The disaster in Georgia checks western strain to manage Russian affect – POLITICO

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TBILISI – Just six days ago, Georgia praised the urgent pause in a controversial police operation to capture the country’s top opposition leader.

That ended on Tuesday.

During an early morning raid, Georgia police broke into the United National Movement (UNM) party center where UNM chairwoman Nika Melia was entrenched. Local TV stations broadcasting the raid live showed police were using pepper spray or tear gas when they clashed with Melia’s supporters who were barricaded trying to prevent his arrest. In the end, the police pulled Melia out.

Moments later, the US and European governments, who vowed Georgia last week, warned that the Black Sea nation was dangerously stalling in its efforts to achieve western democracy. And in Tbilisi, the demonstrators quickly gathered in front of the Georgian parliament and blocked the main road through the capital.

The arrest is the latest turn in a longstanding tug-of-war over the country’s relationship with Russia, whose troops have occupied around a fifth of its territory since a brief war between the two neighbors in 2008. Melia was a key voice accusing the country’s leaders of returning to Moscow orbit despite widespread popular support for closer integration with Europe and the West. His arrest therefore represents a difficult challenge for Western countries trying to counter Moscow’s revanchism – “the logic of the escalation is gaining the upper hand,” warned EU Ambassador Carl Hartzell.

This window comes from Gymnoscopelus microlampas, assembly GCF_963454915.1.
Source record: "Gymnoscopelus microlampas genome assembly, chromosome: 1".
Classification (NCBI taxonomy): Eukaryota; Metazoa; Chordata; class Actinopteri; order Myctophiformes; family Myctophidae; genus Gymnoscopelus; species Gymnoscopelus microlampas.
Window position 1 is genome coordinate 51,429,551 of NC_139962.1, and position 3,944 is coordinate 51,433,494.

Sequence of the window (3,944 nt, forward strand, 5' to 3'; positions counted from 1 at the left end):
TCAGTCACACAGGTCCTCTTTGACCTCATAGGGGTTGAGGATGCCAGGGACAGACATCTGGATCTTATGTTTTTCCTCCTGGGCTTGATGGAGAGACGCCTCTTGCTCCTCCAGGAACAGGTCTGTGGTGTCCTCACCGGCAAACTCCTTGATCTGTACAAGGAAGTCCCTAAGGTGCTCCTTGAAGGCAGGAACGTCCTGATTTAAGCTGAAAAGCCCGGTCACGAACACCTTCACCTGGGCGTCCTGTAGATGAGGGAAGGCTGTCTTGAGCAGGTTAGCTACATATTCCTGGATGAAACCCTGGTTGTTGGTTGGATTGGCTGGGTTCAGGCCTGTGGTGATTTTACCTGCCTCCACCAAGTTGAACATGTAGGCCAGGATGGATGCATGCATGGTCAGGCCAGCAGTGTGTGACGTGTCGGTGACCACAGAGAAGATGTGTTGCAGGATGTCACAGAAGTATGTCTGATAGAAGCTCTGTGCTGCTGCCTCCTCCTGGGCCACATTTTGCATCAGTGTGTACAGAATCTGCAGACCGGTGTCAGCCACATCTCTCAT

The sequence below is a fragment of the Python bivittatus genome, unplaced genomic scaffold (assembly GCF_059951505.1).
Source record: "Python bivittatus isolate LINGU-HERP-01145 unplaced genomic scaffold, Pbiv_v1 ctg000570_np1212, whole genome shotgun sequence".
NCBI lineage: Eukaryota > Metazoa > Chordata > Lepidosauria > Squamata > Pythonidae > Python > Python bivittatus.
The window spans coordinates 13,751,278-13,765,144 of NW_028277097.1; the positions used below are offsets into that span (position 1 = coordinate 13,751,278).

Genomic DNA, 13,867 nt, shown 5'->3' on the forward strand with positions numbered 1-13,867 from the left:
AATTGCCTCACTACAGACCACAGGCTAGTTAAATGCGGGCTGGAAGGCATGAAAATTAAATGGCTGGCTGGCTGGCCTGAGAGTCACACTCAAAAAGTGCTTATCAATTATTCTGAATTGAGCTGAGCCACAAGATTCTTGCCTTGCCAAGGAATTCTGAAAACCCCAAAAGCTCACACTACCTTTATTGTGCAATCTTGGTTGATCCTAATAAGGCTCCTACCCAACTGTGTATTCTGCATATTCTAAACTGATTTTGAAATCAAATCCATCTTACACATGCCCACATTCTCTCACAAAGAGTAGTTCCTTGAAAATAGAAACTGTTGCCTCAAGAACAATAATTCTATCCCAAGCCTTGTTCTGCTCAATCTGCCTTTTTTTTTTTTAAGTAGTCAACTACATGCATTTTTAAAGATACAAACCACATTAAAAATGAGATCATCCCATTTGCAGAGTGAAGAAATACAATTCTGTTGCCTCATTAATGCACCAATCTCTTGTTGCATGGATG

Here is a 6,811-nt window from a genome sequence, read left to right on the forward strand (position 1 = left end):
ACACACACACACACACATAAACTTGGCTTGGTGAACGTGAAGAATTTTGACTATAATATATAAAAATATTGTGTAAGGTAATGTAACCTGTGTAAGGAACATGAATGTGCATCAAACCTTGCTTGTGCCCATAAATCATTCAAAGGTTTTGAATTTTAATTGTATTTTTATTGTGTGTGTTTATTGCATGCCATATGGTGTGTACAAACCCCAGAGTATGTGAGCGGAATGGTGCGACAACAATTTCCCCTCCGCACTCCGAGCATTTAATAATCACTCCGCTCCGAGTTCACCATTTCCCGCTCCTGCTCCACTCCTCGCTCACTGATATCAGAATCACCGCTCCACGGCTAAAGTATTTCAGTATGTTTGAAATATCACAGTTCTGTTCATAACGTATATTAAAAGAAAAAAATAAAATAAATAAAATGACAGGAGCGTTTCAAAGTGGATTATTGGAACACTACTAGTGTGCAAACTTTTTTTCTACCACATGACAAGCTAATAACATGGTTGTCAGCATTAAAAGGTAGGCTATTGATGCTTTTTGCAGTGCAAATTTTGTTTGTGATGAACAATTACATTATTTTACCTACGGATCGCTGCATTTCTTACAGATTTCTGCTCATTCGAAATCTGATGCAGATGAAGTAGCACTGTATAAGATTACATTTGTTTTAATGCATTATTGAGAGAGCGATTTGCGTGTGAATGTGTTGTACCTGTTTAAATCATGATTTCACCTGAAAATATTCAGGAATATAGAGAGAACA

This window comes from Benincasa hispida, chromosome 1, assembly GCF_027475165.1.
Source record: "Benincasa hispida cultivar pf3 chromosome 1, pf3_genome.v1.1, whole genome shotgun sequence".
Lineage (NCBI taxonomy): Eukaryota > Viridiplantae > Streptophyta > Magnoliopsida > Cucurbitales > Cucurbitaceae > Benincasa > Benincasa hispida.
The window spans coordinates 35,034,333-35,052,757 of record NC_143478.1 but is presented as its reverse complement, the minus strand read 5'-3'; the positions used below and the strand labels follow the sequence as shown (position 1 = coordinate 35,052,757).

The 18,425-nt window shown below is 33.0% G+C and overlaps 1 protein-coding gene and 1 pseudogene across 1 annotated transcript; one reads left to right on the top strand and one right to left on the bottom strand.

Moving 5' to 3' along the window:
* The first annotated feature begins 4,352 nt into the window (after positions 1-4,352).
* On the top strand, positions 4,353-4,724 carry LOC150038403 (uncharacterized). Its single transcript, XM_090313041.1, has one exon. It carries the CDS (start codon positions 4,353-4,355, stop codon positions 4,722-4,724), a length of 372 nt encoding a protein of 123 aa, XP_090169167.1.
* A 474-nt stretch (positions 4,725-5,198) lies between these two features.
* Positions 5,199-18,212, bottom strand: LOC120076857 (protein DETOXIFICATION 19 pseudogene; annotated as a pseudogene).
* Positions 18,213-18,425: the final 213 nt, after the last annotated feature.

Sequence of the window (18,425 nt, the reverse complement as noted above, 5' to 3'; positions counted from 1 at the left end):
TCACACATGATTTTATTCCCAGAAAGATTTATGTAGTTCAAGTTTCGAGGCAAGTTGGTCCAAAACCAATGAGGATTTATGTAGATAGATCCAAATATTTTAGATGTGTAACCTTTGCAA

The same challenge faced protests in front of the Georgian parliament on Tuesday, when people waved posters saying “Stop Putin’s dream” and “We don’t want a return to the Soviet Union”.

“I don’t care about Nika Melia,” said Zura Mchedlishvili, one of the people who protested outside parliament after the arrest. “This is about stopping Russian influence.”

While 41-year-old Melia’s profile has risen sharply since he was taken over as UNM leader by former President Mikheil Saakashvili, he has also been criticized for his overly confrontational style.

“This is a bigger problem than Melia,” agreed Khatia Gremelashvili, a 25-year-old business analyst who stands nearby. “The way things are going under this government, we are only going downhill economically and democratically.”

A short break

Last week police pulled back from arresting Melia – allegedly for bail violation – after then-Prime Minister Giorgi Gakharia suddenly resigned as the country is fighting the pandemic.